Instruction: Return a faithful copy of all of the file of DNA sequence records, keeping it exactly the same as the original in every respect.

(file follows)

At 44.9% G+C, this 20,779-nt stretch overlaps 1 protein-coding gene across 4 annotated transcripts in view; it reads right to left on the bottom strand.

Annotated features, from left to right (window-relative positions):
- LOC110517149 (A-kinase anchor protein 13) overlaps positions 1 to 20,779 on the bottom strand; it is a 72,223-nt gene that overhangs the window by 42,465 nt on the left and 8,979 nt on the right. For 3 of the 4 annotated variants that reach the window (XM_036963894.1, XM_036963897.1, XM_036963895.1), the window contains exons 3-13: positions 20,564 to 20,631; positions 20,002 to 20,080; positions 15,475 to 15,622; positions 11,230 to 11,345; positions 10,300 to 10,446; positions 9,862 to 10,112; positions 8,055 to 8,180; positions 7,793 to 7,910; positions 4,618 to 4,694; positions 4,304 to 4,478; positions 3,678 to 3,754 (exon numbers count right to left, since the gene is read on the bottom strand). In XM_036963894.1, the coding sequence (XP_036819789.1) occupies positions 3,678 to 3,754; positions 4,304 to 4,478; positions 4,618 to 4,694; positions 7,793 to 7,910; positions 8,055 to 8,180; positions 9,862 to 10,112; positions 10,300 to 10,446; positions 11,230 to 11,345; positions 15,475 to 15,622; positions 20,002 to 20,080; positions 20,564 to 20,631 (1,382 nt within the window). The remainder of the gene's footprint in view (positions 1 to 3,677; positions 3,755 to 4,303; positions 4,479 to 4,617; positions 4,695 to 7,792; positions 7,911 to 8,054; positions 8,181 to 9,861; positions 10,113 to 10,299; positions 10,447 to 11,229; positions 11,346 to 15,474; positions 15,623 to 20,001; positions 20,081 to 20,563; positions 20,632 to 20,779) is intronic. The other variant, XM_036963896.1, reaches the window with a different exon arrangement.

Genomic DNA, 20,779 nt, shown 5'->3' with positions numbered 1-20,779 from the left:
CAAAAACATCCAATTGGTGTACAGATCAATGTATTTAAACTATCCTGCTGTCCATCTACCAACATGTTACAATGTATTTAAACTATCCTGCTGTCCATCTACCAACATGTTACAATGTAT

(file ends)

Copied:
At 44.9% G+C, this 20,779-nt stretch overlaps 1 protein-coding gene across 4 annotated transcripts in view; it reads right to left on the bottom strand.

Annotated features, from left to right (window-relative positions):
- LOC110517149 (A-kinase anchor protein 13) overlaps positions 1 to 20,779 on the bottom strand; it is a 72,223-nt gene that overhangs the window by 42,465 nt on the left and 8,979 nt on the right. For 3 of the 4 annotated variants that reach the window (XM_036963894.1, XM_036963897.1, XM_036963895.1), the window contains exons 3-13: positions 20,564 to 20,631; positions 20,002 to 20,080; positions 15,475 to 15,622; positions 11,230 to 11,345; positions 10,300 to 10,446; positions 9,862 to 10,112; positions 8,055 to 8,180; positions 7,793 to 7,910; positions 4,618 to 4,694; positions 4,304 to 4,478; positions 3,678 to 3,754 (exon numbers count right to left, since the gene is read on the bottom strand). In XM_036963894.1, the coding sequence (XP_036819789.1) occupies positions 3,678 to 3,754; positions 4,304 to 4,478; positions 4,618 to 4,694; positions 7,793 to 7,910; positions 8,055 to 8,180; positions 9,862 to 10,112; positions 10,300 to 10,446; positions 11,230 to 11,345; positions 15,475 to 15,622; positions 20,002 to 20,080; positions 20,564 to 20,631 (1,382 nt within the window). The remainder of the gene's footprint in view (positions 1 to 3,677; positions 3,755 to 4,303; positions 4,479 to 4,617; positions 4,695 to 7,792; positions 7,911 to 8,054; positions 8,181 to 9,861; positions 10,113 to 10,299; positions 10,447 to 11,229; positions 11,346 to 15,474; positions 15,623 to 20,001; positions 20,081 to 20,563; positions 20,632 to 20,779) is intronic. The other variant, XM_036963896.1, reaches the window with a different exon arrangement.

Genomic DNA, 20,779 nt, shown 5'->3' with positions numbered 1-20,779 from the left:
CAAAAACATCCAATTGGTGTACAGATCAATGTATTTAAACTATCCTGCTGTCCATCTACCAACATGTTACAATGTATTTAAACTATCCTGCTGTCCATCTACCAACATGTTACAATGTAT